Articles and interviews
Here you will find articles on artists working in or in connection with Dansverkstæðið; dancers, choreographers, performance artists and more.
The articles are written in English by project manager Rex Beckett.
This page is a work in progress with more articles to come.
Open Your Heart: Taneli Törma Brings Joy Back to Dancing
This weekend Dansverstæðið opens its doors to be part of the Reykjavík Fringe Festival, where Finnish choreographer Taneli Törmä brings his performance Open Your Heart. In it, he and Norwegian dancer Hilde I. Sandvold will perform with four Icelandic youths, aged 10-20, bringing forth joy and abandon through disco dancing. We had the chance to sit down with them before their shows to hear more about them.
Photo: Taneli Törma & Hilde I. Sandvold
Skapandi Sumarstörf Series #2: Dansandi
This summer, we here at Dansverkstæðið are facilitating space for groups of young artists taking part in Hitt Húsið’s Skapandi Sumarstörf initiative. In this mini-interview series, we’ll present these groups and highlight their ongoing projects. Our second interview is with Dansandi.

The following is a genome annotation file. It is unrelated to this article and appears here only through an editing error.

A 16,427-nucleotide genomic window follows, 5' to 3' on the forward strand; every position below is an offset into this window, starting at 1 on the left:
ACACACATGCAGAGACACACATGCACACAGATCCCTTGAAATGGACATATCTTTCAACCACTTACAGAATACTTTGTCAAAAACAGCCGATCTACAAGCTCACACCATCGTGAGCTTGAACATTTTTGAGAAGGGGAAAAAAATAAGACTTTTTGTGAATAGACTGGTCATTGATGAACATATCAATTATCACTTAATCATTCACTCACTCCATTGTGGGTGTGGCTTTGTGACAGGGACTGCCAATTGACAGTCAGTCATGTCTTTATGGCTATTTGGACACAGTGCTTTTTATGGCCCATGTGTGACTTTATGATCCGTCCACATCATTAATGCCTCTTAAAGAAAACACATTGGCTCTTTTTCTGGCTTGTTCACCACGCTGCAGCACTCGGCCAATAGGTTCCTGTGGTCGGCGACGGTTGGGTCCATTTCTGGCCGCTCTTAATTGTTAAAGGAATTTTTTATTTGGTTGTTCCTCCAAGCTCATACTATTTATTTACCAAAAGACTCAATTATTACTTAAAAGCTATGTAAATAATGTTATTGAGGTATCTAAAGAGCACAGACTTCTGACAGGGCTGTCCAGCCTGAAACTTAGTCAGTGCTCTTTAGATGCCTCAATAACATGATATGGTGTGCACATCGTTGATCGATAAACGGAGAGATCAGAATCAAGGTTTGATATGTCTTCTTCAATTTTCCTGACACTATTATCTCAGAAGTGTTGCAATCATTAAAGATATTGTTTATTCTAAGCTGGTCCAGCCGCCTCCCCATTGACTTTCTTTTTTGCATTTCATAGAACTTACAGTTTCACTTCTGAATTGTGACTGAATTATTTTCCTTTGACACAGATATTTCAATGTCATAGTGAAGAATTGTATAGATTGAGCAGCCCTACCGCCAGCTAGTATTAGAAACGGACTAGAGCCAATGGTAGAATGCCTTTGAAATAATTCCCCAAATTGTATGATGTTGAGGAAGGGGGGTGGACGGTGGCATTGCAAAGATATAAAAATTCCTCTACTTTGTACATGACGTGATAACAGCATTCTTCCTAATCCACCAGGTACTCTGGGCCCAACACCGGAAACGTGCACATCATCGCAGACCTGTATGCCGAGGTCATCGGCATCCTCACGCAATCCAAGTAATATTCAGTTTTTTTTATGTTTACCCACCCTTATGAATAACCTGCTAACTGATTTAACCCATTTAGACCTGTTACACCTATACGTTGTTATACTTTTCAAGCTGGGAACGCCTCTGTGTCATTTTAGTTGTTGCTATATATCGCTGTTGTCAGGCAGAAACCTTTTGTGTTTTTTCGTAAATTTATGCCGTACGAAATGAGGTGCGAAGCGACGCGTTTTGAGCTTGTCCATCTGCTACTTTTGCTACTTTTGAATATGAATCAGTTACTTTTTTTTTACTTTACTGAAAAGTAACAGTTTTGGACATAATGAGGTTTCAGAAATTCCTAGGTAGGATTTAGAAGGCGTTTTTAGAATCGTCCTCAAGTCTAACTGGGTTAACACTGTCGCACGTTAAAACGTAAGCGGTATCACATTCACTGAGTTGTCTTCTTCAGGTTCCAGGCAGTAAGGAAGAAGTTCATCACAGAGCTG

Skapandi Sumarstörf Series #1: Strigagangur
This summer, we here at Dansverkstæðið are facilitating space for groups of young artists taking part in Hitt Húsið’s Skapandi Sumarstörf initiative. In this mini-interview series, we’ll present these groups and highlight their ongoing projects. First up is Strigagangur.
Photo: Strigagangur in Dansverkstæðið
In Conversation with Halla Ólafsdóttir & Erna Ómarsdóttir
We all know Juliet as the teenage girl who kills herself over a three day infatuation. The story of Romeo & Juliet is so ubiquitous across the world, taking on so many forms and names, that even without reading it one somehow knows it. Retelling the story and examining the character is outside of the picture for Halla Ólafsdóttir and Erna Ómarsdóttir in their work-in-progress, The Juliet Duet.
Photo: The Juliet Duet by Margrét Seema Takyar
Talk About The Weather:
In Conversation with Marble Crowd
No matter how cliché the topic is elsewhere, talking about the weather is practically a sport in Iceland. In a place with such volatile meteorology, it’s impossible to not be affected and informed by its overarching and incessant presence. This is what the Marble Crowd collective are forging into on their new project.
Photo: Marble Crowd
Photo: Moving sideways, Attempt Nr. 7, by Dagur Jóhannsson